I can stand on an empty cola can. It doesn't collapse
. I weigh 200 lbs. The can weighs, what? (someone with a scale weigh the can). 1 oz? I don't know, but please respond. If it's 1 oz, that's a 3,200 advantage. Is this bringing things home for those of you out there who're still in the brick and morter phase?
That's the advantage, the limits with which we're working, here, in this day and age. They just don't compare to the old days.
While vacationing in Hawaii, I once hefted an 8 ft board built using wood. Only someone who was less than 5 ft could ride it because it was so dense (didn't displace much of it's weight in water). I next hefted a same-displace fiberglass, foam core board. Less than half the weight, and now we're upwards of a near 200-pound rider. The third board was a combination of pre-stressed carbon fiber, foam, spruce (of all things), and kevlar. It weighed in at half the fiberglass board. The kevlar portions were laid in with polyester resin, while the carbon with epoxy resin.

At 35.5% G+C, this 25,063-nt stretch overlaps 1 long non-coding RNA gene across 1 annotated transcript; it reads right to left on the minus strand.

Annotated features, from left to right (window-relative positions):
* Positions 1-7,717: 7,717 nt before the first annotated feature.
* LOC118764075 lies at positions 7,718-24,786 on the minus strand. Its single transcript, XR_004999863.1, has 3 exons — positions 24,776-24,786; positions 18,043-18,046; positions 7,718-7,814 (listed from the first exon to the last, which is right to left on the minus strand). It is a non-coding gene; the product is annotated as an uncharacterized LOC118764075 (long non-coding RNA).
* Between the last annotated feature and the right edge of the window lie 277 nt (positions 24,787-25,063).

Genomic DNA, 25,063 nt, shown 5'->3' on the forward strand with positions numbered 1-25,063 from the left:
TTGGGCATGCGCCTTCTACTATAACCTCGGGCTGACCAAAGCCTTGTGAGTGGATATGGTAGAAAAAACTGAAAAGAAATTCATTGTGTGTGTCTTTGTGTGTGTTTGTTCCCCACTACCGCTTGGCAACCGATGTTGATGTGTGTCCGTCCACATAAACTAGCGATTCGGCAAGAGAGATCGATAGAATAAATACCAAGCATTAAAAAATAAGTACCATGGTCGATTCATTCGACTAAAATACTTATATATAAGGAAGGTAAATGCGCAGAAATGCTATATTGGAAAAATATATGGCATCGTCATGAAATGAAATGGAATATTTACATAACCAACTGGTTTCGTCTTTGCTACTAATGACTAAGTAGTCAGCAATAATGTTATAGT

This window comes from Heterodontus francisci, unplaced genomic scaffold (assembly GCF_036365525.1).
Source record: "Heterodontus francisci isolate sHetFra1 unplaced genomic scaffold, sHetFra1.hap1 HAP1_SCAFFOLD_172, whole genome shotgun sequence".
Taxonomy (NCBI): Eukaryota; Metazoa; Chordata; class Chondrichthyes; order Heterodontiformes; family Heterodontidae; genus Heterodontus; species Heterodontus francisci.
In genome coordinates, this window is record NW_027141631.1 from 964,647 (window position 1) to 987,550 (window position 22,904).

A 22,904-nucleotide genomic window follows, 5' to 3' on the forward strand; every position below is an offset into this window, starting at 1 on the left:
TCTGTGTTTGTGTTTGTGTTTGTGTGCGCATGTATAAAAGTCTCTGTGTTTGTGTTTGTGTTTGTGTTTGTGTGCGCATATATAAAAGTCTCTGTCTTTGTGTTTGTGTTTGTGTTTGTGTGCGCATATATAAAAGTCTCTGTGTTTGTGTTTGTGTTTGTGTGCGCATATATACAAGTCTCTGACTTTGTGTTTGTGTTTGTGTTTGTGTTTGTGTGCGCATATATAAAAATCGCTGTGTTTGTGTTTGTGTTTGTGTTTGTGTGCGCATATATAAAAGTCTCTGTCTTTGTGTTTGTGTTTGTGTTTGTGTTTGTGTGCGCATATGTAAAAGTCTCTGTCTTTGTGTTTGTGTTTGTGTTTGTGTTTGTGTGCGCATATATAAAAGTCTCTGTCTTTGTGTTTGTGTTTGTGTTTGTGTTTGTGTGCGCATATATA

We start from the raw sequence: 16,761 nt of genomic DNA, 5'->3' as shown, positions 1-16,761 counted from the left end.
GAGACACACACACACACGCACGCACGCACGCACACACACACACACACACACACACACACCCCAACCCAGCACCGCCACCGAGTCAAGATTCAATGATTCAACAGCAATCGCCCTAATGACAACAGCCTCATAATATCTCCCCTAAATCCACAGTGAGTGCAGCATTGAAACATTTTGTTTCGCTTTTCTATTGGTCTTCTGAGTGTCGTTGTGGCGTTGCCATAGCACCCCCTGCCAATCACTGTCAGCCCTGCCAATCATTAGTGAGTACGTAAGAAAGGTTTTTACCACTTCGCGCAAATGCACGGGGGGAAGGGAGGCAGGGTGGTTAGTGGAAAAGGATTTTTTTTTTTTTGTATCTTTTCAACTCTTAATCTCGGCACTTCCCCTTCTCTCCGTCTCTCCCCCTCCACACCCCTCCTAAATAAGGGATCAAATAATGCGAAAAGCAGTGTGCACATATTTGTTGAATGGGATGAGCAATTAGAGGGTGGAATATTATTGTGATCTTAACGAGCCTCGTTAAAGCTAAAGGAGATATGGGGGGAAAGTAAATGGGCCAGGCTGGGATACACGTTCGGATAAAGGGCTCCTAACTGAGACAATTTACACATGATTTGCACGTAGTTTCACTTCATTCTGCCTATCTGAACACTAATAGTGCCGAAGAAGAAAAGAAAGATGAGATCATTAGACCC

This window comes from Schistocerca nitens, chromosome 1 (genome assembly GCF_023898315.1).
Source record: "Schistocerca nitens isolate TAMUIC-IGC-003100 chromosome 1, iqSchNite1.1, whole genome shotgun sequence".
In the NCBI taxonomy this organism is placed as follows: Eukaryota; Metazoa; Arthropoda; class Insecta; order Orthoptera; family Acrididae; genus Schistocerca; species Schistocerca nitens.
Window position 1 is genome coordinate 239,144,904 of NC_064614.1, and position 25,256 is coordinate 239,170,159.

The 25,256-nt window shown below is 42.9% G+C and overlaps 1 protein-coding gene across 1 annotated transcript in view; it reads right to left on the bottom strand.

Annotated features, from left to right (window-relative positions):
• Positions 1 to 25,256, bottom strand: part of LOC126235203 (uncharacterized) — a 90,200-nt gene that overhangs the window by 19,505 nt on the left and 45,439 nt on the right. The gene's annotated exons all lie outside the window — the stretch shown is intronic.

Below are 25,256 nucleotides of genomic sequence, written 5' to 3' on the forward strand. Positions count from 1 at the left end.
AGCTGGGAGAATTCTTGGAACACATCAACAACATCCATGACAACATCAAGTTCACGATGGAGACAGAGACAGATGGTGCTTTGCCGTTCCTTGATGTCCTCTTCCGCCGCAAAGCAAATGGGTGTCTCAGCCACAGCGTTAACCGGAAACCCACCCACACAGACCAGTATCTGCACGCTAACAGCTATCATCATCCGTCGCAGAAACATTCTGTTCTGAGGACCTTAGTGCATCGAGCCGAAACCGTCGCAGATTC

25% the weight, and the same displacement. In just 45 years.
Then, the grand finale - a surfboard that was designed by some leading aeronautical engineers. If you could buy it on the market it would have cost more than $100 grand. But it weighed in at less than 30% of the previous board.
That's a 12-fold increase in weight reduction vs cargo-carrying capacity in just 45 years.
Folks, there are some very smart people out there who're doing bang-up jobs on distributing loads while minimizing the supporting densities required to do so under varying conditions.
I honestly wouldn't be surprised if a modern-day engineered skyscraper like the Empire States Building weighed less than 25% of the original but was 30% stronger.
If it weren't, the newest skyscrapers on the market would never be possible.
Nor would acceleration couches built using 17 tons of old-technology design vs 100 lbs of new-technology design.